Acting Executive Chairman of the Federal Inland Revenue Service, FIRS, Babatunde Fowler is poised to go after over 300,000 companies and personalities over evasion of tax.

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The companies which include multinational companies, corporate organisations and individuals are said to have been under the watch of the agency and would be made to pay their taxes or face the music.

“No country can succeed without taxation. We will make sure that we cover all ground, especially on the corporate level; all tax payers within each state will be covered," he began.

Continuing, 'Those who have found Nigeria a fertile ground; those who have made a living and made profit from the businesses within Nigeria, we ask them to do the right thing.

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'We all know the right thing to do. Most of these companies have the big names as auditors yet they keep different records — one set of records for the banks, one set of records for shareholders and one set of records for the tax administrators.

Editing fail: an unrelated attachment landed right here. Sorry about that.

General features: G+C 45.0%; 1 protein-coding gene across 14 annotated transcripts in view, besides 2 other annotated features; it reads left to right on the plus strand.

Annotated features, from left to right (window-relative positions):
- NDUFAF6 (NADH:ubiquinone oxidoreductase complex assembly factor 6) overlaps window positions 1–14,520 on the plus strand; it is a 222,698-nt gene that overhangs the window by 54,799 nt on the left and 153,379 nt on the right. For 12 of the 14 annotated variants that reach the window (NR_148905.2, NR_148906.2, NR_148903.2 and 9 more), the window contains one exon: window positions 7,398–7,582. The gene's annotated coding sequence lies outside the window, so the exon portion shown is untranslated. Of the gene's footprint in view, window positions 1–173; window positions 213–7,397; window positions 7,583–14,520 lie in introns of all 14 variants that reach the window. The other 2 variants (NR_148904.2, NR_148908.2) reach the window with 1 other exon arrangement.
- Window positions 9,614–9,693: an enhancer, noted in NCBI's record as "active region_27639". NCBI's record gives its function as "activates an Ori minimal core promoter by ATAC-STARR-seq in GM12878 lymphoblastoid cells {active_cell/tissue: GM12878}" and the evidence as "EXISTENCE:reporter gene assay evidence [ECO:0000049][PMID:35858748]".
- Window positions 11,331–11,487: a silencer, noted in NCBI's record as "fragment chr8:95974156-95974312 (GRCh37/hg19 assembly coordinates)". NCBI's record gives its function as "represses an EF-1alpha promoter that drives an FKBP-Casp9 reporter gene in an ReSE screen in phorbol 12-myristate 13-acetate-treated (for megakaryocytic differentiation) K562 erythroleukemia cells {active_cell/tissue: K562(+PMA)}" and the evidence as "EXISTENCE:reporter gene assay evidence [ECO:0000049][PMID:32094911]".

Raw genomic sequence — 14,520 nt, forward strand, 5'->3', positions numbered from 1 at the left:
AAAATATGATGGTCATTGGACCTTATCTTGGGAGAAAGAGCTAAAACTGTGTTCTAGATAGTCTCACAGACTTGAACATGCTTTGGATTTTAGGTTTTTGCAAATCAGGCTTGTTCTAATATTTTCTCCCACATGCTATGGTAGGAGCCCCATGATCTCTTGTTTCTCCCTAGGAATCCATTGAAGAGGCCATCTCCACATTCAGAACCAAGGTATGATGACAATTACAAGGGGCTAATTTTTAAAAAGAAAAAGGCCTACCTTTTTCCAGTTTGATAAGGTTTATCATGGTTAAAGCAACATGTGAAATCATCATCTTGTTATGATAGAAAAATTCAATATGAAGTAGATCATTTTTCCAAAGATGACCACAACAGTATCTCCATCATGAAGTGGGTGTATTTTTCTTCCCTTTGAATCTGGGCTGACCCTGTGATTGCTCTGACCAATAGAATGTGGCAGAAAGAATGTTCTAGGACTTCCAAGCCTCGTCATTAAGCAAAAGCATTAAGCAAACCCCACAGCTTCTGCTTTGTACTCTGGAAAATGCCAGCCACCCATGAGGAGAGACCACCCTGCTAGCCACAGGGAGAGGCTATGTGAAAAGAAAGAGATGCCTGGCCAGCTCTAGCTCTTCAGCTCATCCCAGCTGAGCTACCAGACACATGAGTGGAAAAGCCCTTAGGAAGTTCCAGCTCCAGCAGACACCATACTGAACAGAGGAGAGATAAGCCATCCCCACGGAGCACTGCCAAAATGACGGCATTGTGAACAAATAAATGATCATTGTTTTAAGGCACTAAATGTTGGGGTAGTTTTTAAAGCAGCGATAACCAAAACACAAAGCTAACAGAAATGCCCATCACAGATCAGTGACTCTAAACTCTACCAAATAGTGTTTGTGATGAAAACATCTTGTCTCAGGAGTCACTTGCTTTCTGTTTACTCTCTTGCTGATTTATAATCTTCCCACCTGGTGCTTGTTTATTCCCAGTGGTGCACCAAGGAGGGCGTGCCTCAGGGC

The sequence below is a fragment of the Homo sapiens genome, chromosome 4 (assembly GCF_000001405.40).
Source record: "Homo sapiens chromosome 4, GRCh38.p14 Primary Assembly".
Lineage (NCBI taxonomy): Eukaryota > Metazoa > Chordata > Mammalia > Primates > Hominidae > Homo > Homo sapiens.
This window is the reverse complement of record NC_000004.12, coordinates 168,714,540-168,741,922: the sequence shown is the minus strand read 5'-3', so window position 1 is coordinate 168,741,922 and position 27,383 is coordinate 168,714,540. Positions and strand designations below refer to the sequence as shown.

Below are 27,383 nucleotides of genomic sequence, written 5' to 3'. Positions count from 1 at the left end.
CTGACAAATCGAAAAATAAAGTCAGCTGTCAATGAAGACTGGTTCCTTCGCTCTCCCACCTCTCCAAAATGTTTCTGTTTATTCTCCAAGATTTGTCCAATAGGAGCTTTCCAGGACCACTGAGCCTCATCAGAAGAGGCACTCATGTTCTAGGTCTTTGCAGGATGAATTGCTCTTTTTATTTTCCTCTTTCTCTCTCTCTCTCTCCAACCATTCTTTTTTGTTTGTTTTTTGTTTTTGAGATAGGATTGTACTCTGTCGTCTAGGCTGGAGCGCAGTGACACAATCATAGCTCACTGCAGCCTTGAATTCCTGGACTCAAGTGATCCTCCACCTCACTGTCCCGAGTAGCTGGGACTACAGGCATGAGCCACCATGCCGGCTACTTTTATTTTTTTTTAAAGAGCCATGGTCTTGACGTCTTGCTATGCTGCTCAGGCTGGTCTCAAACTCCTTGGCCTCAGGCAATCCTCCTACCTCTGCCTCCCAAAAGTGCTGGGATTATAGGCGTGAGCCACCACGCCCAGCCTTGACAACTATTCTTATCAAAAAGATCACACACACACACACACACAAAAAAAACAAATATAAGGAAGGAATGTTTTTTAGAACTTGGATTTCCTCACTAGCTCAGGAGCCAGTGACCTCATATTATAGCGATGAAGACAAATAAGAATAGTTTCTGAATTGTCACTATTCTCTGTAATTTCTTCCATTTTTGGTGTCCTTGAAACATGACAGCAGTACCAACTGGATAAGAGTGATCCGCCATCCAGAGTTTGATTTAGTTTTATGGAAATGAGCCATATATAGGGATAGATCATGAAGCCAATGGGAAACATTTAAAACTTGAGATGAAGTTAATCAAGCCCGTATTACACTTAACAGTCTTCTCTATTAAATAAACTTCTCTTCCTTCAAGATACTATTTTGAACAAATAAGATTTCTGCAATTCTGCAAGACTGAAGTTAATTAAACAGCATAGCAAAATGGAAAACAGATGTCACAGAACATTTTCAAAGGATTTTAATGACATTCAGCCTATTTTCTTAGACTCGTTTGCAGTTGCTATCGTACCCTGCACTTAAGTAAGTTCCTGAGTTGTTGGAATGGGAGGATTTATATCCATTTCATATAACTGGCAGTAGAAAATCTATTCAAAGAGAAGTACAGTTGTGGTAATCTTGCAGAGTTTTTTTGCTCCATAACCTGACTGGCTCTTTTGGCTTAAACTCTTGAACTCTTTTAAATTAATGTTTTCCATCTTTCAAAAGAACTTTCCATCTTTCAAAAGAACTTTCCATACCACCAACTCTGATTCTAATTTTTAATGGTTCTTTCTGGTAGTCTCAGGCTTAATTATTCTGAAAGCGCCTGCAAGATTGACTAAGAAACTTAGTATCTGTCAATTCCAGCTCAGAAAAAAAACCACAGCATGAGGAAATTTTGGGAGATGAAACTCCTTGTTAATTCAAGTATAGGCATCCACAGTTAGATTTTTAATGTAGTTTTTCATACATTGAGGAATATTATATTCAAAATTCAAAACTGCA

'I think it’s time that that was stopped and I am going to also request that the multinationals should follow our laws and not do things that will contravene the tax laws and I ask them that they should please partner with us and follow the laws of the Federal Republic of Nigeria, especially when it comes to tax payment,' he said.

The move by Fowler, is reportedly a renewed effort by the agency to boost tax revenue to fund the programmes of the Federal Government.

Statistics obtained from the service revealed that out of the 450,000 companies in Nigeria, only 125,000, representing 27.7 per cent, pay any form of taxes.

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Going by this figure, it implies that about 325,000 companies are evading tax, thus denying the government huge revenue annually.

In the 2015 fiscal year, the FIRS was given a revenue generation target of N4.5tn by the Federal Government and it has so far generated N2.667tn.

However, the past Chairman of the FIRS, Sunday Ogungbesan, had said the service was finding it difficult to track the financial activities of those who did not pay taxes, as most of the evaders were no longer active.